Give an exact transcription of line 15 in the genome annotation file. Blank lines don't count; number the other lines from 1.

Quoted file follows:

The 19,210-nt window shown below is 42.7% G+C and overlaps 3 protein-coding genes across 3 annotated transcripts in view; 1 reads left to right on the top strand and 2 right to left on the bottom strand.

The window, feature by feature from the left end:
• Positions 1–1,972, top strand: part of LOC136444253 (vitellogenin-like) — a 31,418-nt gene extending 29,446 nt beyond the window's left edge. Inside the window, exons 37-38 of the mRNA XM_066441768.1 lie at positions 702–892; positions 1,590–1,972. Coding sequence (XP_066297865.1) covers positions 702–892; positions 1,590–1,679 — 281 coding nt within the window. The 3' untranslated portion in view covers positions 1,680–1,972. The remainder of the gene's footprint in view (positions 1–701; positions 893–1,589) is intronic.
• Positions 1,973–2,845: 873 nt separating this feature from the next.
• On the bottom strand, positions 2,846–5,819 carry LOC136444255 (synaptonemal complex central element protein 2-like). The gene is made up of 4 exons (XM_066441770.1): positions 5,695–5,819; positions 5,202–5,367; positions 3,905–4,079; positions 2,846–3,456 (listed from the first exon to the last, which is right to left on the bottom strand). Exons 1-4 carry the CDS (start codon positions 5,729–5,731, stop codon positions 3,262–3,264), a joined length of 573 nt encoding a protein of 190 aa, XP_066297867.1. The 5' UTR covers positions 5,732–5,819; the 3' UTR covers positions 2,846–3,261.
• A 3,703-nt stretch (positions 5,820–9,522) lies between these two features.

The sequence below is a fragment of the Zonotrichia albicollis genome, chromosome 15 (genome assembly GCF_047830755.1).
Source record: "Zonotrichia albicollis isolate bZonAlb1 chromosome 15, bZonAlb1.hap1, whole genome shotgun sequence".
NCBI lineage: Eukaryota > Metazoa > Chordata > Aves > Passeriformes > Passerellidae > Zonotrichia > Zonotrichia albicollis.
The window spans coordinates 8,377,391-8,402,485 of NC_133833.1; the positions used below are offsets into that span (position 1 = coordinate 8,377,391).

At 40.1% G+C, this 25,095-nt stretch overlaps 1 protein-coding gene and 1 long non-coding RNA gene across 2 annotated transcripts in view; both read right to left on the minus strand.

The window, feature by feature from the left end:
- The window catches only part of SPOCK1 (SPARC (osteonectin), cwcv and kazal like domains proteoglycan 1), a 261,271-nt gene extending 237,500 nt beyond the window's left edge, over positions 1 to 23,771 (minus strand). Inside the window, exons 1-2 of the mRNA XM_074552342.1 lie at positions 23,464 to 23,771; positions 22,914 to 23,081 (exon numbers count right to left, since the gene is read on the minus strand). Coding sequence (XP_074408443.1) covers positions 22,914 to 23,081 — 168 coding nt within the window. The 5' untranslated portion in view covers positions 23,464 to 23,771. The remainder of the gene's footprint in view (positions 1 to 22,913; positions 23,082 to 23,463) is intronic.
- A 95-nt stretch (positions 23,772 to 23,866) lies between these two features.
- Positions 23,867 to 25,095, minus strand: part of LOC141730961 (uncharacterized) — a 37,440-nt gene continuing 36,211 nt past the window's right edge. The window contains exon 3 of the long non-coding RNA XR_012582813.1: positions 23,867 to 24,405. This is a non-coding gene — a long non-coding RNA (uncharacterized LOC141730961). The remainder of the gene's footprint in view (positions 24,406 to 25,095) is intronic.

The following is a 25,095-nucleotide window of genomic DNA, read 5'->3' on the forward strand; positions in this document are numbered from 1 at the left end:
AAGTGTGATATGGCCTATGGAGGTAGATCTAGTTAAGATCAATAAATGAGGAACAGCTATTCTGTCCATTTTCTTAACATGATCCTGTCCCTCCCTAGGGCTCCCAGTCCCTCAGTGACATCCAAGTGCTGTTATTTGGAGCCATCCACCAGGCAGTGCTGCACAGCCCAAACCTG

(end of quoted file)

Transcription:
- Positions 23,867 to 25,095, minus strand: part of LOC141730961 (uncharacterized) — a 37,440-nt gene continuing 36,211 nt past the window's right edge. The window contains exon 3 of the long non-coding RNA XR_012582813.1: positions 23,867 to 24,405. This is a non-coding gene — a long non-coding RNA (uncharacterized LOC141730961). The remainder of the gene's footprint in view (positions 24,406 to 25,095) is intronic.